With a multidimensional character, it is little wonder that computer programs were also known as the “problem children” of modern patent law[9] that one cannot disown but may wish to exclude. It has been difficult to rein in the problem children, and that may be because judges were asked to formulate subject-matter exclusions which the statutes have provided only a vague idea for.[10] And as each additional dimension of the computer program seemingly came to light, the problems returned, and new formulations were provided.[11]

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However, it is submitted that the real concern lies not in the nature of computer programs but in the rapidly expanding fields of computer program implementation. New questions relating to different aspects of patentability are sure to arise with the advent and development of new technologies.

Beyond the introduction

The article further sets out five parts: a brief on Singapore’s position on subject-matter exclusion (Part II); policy objectives relating to subject-matter exclusion (Part III); an examination, with case illustrations, of the current approaches towards computer program exclusions in the US, the UK and the EPO (Part IV, Part V and Part VI, respectively); an evaluation of these approaches (Part VII); and finally some concluding remarks (Part VIII).

To read the full article, visit the Singapore Academy of Law Journal's website here.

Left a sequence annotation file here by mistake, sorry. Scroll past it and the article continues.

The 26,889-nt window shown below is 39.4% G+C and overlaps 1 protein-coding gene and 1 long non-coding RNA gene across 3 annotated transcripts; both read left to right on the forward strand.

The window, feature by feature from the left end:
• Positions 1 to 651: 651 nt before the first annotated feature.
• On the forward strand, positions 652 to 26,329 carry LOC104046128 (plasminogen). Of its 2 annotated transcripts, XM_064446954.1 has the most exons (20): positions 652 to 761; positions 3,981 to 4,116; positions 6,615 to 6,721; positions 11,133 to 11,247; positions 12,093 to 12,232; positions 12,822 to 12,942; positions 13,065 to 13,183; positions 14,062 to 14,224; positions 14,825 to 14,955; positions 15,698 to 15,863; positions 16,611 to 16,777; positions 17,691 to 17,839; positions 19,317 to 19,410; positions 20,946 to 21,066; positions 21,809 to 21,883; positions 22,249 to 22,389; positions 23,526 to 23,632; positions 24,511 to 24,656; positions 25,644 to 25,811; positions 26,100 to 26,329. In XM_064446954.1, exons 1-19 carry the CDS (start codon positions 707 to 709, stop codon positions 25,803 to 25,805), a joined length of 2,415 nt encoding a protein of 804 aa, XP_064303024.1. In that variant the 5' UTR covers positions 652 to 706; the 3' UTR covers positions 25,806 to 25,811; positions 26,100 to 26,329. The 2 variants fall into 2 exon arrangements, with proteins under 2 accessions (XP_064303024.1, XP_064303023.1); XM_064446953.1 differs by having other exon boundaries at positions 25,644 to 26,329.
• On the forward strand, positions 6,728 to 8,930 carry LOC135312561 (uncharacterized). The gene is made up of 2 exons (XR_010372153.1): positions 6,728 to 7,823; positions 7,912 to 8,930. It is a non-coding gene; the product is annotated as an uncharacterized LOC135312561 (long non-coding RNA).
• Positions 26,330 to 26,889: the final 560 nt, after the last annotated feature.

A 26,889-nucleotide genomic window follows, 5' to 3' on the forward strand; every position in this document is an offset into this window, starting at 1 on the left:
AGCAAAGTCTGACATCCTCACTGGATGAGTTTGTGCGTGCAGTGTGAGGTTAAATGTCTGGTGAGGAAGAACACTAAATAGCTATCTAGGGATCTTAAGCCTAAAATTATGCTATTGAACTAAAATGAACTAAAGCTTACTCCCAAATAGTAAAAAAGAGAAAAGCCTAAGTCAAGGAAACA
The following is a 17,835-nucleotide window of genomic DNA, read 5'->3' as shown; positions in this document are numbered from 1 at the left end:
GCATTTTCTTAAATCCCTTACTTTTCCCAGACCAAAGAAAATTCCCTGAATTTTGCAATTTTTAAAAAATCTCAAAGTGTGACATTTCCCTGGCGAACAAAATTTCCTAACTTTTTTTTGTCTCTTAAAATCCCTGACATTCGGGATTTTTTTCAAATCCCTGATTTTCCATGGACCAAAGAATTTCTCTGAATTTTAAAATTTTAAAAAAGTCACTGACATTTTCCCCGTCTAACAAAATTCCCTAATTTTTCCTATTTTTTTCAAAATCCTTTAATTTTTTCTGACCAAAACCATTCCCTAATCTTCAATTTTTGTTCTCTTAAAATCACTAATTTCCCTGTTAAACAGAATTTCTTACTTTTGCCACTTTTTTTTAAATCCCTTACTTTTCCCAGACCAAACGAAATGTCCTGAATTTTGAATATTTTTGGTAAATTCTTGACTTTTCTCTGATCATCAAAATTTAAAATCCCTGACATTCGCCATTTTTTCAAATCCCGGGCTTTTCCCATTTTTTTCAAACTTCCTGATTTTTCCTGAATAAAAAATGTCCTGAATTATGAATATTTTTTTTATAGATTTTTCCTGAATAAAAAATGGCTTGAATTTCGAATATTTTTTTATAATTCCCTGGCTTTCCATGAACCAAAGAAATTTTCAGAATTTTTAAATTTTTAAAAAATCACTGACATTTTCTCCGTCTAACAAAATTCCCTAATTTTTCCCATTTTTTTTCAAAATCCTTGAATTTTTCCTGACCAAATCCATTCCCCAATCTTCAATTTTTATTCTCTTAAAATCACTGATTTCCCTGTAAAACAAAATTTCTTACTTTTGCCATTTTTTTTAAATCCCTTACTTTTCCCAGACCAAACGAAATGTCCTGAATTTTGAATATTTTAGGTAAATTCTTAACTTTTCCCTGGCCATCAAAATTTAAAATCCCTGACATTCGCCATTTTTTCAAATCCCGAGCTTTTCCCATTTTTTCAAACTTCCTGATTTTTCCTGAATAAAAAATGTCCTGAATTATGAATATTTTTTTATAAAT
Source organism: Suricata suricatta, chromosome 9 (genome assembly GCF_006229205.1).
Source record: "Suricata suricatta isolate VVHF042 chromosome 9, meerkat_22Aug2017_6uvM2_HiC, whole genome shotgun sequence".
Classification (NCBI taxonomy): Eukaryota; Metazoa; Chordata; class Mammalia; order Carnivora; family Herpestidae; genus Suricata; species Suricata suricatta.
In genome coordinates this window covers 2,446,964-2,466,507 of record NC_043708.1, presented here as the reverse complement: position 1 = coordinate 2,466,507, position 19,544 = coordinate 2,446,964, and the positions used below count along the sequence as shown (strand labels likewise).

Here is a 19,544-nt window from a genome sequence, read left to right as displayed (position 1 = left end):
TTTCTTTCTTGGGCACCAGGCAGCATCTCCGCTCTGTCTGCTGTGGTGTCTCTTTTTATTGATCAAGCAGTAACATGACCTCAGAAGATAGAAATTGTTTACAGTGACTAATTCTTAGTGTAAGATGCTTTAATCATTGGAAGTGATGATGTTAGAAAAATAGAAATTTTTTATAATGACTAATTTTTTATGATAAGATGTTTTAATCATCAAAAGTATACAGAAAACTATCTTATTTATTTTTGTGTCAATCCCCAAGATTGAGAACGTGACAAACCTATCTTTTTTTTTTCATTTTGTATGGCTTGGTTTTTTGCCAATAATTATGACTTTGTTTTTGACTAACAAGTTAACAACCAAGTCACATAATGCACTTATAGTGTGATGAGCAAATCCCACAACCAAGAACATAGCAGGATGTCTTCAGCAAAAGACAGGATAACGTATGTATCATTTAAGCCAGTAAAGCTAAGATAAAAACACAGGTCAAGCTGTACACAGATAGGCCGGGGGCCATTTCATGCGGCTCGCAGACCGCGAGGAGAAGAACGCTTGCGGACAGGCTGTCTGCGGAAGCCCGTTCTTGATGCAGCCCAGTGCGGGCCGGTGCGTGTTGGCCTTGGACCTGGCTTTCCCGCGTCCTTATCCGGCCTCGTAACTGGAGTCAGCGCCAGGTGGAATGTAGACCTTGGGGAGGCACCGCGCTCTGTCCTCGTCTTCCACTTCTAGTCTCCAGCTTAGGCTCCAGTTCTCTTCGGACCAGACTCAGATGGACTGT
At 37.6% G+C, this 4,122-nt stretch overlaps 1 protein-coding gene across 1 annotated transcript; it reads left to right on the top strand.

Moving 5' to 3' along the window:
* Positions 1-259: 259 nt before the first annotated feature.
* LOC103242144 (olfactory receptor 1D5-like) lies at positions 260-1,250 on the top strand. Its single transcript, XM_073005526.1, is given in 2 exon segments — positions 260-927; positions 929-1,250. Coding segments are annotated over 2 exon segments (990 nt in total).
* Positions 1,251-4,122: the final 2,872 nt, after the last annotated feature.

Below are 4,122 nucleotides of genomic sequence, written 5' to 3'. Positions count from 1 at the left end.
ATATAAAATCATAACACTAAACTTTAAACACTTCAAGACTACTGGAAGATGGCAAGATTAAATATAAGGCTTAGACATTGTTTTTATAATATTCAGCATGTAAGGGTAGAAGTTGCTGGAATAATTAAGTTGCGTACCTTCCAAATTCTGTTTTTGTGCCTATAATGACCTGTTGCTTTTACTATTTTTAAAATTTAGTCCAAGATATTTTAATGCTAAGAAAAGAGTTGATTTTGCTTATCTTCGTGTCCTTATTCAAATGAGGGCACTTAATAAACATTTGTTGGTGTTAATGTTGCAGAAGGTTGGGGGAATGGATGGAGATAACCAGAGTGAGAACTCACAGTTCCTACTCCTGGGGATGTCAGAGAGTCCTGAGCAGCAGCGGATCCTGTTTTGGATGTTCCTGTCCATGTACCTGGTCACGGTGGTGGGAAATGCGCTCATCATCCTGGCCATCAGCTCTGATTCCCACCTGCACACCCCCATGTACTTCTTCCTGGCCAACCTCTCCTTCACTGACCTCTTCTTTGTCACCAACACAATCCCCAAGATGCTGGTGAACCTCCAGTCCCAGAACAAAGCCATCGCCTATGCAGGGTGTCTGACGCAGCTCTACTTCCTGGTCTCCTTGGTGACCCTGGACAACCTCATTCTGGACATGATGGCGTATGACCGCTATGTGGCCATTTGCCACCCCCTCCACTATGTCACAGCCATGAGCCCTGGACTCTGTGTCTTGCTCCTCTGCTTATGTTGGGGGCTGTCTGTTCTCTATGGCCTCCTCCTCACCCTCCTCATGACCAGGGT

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[1] All views from the author in the article are solely expressed in his personal capacity.

[2] European Patent Office, Patents and the Fourth Industrial Revolution at p 20 <http://documents.epo.org/projects/babylon/eponet.nsf/0/17FDB5538E87B4B9C12581EF0045762F/$File/fourth_industrial_revolution_2017__en.pdf> (accessed 1 June 2020).

[3] Cap 63, 2006 Rev Ed. See ss 7A and 7.

[4] Alice Corp Pty Ltd v CLS Bank International 134 S Ct 2347 at 2354 (2014).

[5] Brad Sherman, “Intangible Machines: Patent Protection for Software in the United States” History of Science 2018; 57(1): 18–37, at 20–21.

[6] Matthew Fisher, “Software-related Inventions” in Research Handbook on Intellectual Property and Digital Technologies (Tanya Aplin ed) (Edward Elgar Publishing, 2020) ch 13 at p 292.

[7] Brad Sherman, “Intangible Machines: Patent Protection for Software in the United States” History of Science 2018; 57(1): 18–37, at 21.

[8] Also see Trevor Cook, “The Prejudice Against Patenting Business Methods” in Research Handbook on Intellectual Property and Digital technologies (Tanya Aplin ed) (Edward Elgar Publishing, 2020) ch 14 at p 303.

[9] See Dan L Burk, “Patent Law’s Problem Children: Software and Biotechnology in Transatlantic Context” in Patent Law in Global Perspective (Margot Bagley & Ruth L Okediji eds) (Oxford University Press, 2014) ch 7.

[10] See Dan L Burk, “Patent Law’s Problem Children: Software and Biotechnology in Transatlantic Context” in Patent Law in Global Perspective (Margot Bagley & Ruth L Okediji eds) (Oxford University Press, 2014) ch 7 at pp 189–198 for a US perspective and Matthew Fisher, “Software-related Inventions” in Research Handbook on Intellectual Property and Digital technologies (Tanya Aplin ed) (Edward Elgar Publishing, 2020) ch 13 at pp 281–285 for a European perspective.

[11] Matthew Fisher has helpfully traced the history of the shift in the related European and US jurisprudences in Matthew Fisher, “Software-related Inventions” in Research Handbook on Intellectual Property and Digital Technologies (Tanya Aplin ed) (Edward Elgar Publishing, 2020) ch 13 at pp 285–292 and pp 292–299, respectively.